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Big-data analysis reveals gene sharing in mice Big-data analysis reveals gene sharing in mice
Rice University scientists have detected at least three instances of cross-species mating that likely influenced the evolutionary paths of "old world" mice, two in recent times and one in the distant past.The researchers think these instances of introgressive hybridization - a way for genetic material and, potentially, traits to be passed from one species to another through interspecific mating - are only the first of many needles waiting to be found in a very large genetic haystack. While introgressive hybridization is thought to be common among plants, the finding suggests that hybridization in mammals may not be the evolutionary dead end biologists once commonly thought.  (December 18, 2014)

Rice study fuels hope for natural gas cars
HOUSTON - (Dec. 18, 2014) - Cars that run on natural gas are touted as efficient and environmentally friendly, but getting enough gas onboard to make them practical is a hurdle. A new study led by researchers at Rice University promises to help.Rather than shoehorn bulky high-pressure tanks like those used in buses and trucks into light vehicles, the Department of Energy (DOE) encourages scientists to look at new materials that can store compressed natural gas (CNG) at low pressure and at room temperature. Cage-like synthetic macromolecules called metal organic frameworks (MOFs) are among the candidates.  (December 18, 2014)

3-D maps reveal the genome’s origami code 3-D maps reveal the genome’s origami code
In a triumph for cell biology, researchers have assembled the first high-resolution, 3-D maps of entire folded genomes and found a structural basis for gene regulation - a kind of "genomic origami" that allows the same genome to produce different types of cells. The research appears online today in Cell.   (December 12, 2014)

Cancer uses abdominal stem cells to fuel growth and metastasis Cancer uses abdominal stem cells to fuel growth and metastasis
New research from Rice University and the University of Texas MD Anderson Cancer Center shows how ovarian tumors co-opt a specific type of adult stem cell from abdominal tissues to fuel their growth. The research, published online last week in the journal Cancer Research, suggests a new way to target aggressive ovarian cancers by disrupting the metabolic processes that allow them to thrive.  (December 10, 2014)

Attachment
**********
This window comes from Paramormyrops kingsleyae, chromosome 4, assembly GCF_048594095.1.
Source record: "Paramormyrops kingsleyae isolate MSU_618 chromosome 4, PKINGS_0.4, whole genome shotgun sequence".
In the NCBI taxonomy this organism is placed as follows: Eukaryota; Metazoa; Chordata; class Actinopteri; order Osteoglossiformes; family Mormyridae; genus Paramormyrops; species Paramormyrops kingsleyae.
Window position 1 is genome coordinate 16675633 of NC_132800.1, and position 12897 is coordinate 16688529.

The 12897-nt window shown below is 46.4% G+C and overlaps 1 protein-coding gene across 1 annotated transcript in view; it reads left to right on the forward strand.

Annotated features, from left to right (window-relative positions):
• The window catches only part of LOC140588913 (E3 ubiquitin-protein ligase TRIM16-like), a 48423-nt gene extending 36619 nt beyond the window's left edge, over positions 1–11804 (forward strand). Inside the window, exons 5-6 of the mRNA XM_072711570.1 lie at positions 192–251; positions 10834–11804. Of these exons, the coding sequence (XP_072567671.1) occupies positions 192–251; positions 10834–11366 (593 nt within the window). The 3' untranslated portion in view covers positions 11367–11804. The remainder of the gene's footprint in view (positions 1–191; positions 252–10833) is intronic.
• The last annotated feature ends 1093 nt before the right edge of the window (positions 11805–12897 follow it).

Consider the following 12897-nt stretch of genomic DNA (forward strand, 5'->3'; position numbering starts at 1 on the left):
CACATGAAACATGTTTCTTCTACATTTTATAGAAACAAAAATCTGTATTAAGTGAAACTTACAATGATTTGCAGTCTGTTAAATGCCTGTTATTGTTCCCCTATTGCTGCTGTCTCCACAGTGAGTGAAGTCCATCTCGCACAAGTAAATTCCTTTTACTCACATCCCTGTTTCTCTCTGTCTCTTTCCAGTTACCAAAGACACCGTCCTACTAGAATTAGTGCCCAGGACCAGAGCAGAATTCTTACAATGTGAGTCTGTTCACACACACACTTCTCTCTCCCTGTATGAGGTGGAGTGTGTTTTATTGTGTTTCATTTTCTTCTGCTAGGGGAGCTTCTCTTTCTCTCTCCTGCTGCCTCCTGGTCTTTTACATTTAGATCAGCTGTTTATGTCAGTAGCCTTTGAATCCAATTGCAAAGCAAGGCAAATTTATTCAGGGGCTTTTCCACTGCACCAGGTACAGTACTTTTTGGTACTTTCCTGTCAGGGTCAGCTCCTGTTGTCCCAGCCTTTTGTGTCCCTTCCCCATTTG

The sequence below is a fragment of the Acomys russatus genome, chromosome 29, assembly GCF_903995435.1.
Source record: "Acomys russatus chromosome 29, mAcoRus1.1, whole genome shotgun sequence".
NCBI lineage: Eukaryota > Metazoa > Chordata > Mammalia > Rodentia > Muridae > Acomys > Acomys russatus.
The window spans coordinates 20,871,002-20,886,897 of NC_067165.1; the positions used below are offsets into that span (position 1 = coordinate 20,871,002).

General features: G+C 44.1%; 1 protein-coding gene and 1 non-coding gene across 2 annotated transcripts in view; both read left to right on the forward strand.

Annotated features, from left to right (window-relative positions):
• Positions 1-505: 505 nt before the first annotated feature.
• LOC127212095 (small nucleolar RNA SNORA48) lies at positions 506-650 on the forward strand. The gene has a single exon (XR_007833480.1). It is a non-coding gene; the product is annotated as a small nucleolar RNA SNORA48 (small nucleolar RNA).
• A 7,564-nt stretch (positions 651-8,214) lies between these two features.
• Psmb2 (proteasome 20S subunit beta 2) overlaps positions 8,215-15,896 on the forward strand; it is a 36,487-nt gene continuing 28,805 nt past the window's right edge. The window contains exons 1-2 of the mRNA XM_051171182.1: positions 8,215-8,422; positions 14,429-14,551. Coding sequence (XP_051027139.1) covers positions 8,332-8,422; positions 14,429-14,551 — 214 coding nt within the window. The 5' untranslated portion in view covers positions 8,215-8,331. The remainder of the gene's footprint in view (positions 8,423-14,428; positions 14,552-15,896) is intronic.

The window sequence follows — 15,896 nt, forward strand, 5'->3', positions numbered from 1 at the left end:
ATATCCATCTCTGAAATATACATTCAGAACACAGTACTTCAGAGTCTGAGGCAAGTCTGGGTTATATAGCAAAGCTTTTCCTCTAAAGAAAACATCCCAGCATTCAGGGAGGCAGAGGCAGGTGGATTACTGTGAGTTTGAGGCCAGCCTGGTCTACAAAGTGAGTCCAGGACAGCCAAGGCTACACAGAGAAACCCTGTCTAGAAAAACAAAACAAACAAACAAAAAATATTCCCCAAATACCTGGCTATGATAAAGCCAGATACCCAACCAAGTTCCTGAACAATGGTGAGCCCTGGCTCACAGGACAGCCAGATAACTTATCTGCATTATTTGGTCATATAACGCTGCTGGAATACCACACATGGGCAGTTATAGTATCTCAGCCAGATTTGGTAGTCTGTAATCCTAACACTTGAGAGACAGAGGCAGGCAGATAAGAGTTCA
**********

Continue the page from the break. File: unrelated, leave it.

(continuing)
Cavallaro named IEEE fellowCavallaro named IEEE fellow
Joseph Cavallaro, a Rice professor of electrical and computer engineering and of computer science, has been elected a fellow of the Institute of Electrical and Electronics Engineers (IEEE). Fellow designation is the highest grade of IEEE membership and is recognized by the technical community as an important career achievement.  (December 10, 2014)

Baraniuk awarded IEEE education medalBaraniuk awarded IEEE education medal
Richard Baraniuk, the founder and director of OpenStax College and Rice’s Victor E. Cameron Professor of Electrical and Computer Engineering, has been named recipient of the 2015 IEEE James H. Mulligan Jr. Education Medal.  (December 3, 2014)

Math That Pursues, Spins and SwarmsMath That Pursues, Spins and Swarms
Behind a black curtain in a downstairs corner of the National Museum of Mathematics in Manhattan (known as MoMath), a small group of mathematicians, designers and engineers was hard at work - laughing, shouting, clapping and having a blast, while being chased by robots.  (December 3, 2014)

Rice builds on-ramp to cloud computingRice builds on-ramp to cloud computing
Rice University is preparing to offer its researchers who deal in "big data" the opportunity to compute in the cloud with fewer barriers.Rice is installing the Big Research Data Cloud (BiRD Cloud), which will allow for cloud bursting. That means data-intensive tasks can spill over into outside cloud-computing systems when necessary, essentially providing unlimited computing capacity.  (November 21, 2014)

Rice University program models more detailed evolutionary networks from genetic data
The tree has been an effective model of evolution for 150 years, but a Rice University computer scientist believes it's far too simple to illustrate the breadth of current knowledge.Rice researcher Luay Nakhleh and his group have developed PhyloNet, an open-source software package that accounts for horizontal as well as vertical inheritance of genetic material among genomes. His "maximum likelihood" method, detailed this month in the Proceedings of the National Academy of Sciences, allows PhyloNet to infer network models that better describe the evolution of certain groups of species than do tree models.  (November 14, 2014)

Next for DARPA: ‘Autocomplete’ for programmersNext for DARPA: ‘Autocomplete’ for programmers
Writing computer programs could become as easy as searching the Internet. A Rice University-led team of software experts has launched an $11 million effort to create a sophisticated tool called PLINY that will both “autocomplete” and “autocorrect” code for programmers, much like the software that completes search queries and corrects spelling on today’s Web browsers and smartphones.  (November 5, 2014)

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